For this pilot project we will engage in a series of activities that include commissioning a set of white papers and analyses. These papers and analyses will provide the basis for discussion and debate at a small by-invitation symposium to be held in early Winter 2006. The symposium, where the white papers are presented, would then be used to identify further research on the most promising topics. The proceedings of the symposium will be published and disseminated through this website. A Steering Committee, which includes Bruce Chaloux, Michael Goldstein, Diane Harley, Sally Johnstone, Vijay Kumar, Kurt Larsen, Gary Matkin, and Brian Pusser, has been established to oversee the project.
- Elucidate the intended and unintended outcomes of various regulatory models, including whether they hamper innovative practice and/or limit consumer choice.
- Develop a brief overview of the history and contemporary principles of regulation and the public interest in education.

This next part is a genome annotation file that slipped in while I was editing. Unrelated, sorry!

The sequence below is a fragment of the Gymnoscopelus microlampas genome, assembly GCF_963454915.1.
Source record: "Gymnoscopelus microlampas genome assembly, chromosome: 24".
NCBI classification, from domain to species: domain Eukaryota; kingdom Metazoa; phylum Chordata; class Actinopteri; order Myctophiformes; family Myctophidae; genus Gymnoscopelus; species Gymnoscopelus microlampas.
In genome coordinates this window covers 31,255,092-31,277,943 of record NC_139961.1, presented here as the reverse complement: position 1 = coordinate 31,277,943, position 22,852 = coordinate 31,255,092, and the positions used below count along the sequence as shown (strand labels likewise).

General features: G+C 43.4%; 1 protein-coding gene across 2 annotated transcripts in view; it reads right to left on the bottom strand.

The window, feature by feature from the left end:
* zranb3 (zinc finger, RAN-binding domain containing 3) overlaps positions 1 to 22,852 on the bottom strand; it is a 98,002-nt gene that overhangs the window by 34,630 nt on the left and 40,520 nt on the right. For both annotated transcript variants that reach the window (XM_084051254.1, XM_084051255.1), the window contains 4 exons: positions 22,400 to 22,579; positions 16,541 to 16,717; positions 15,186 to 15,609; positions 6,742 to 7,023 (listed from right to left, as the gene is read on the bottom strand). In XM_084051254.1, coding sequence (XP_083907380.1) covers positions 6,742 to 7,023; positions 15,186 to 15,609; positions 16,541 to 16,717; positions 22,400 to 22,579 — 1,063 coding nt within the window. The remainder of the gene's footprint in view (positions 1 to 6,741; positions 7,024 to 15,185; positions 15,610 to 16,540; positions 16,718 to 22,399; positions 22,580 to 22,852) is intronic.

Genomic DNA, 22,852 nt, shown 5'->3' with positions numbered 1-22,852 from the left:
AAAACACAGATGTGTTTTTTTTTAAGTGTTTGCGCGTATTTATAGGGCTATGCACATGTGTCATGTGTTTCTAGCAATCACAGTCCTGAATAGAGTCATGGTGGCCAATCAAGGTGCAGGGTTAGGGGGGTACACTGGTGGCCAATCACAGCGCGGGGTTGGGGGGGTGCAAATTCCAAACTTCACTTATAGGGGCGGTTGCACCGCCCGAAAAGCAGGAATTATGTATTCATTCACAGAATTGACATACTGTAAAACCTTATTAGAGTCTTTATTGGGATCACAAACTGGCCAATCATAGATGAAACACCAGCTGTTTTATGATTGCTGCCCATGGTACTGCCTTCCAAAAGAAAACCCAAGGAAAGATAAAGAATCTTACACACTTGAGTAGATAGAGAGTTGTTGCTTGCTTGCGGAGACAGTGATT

- Gain a more concise understanding of the rationale behind current regulatory model(s) from various stakeholder perspectives (e.g., different tiers of providers, different types of consumer, different countries and regions).
- Encourage a wider and more research-driven conversation on this topic through collaboration with other research centers and projects. Specifically, establish a framework for a comprehensive research agenda to guide policy makers and institutional leaders.
- Disseminate findings to a wide constituency, including international, national, and regional higher education organizations.
Background and Rationale: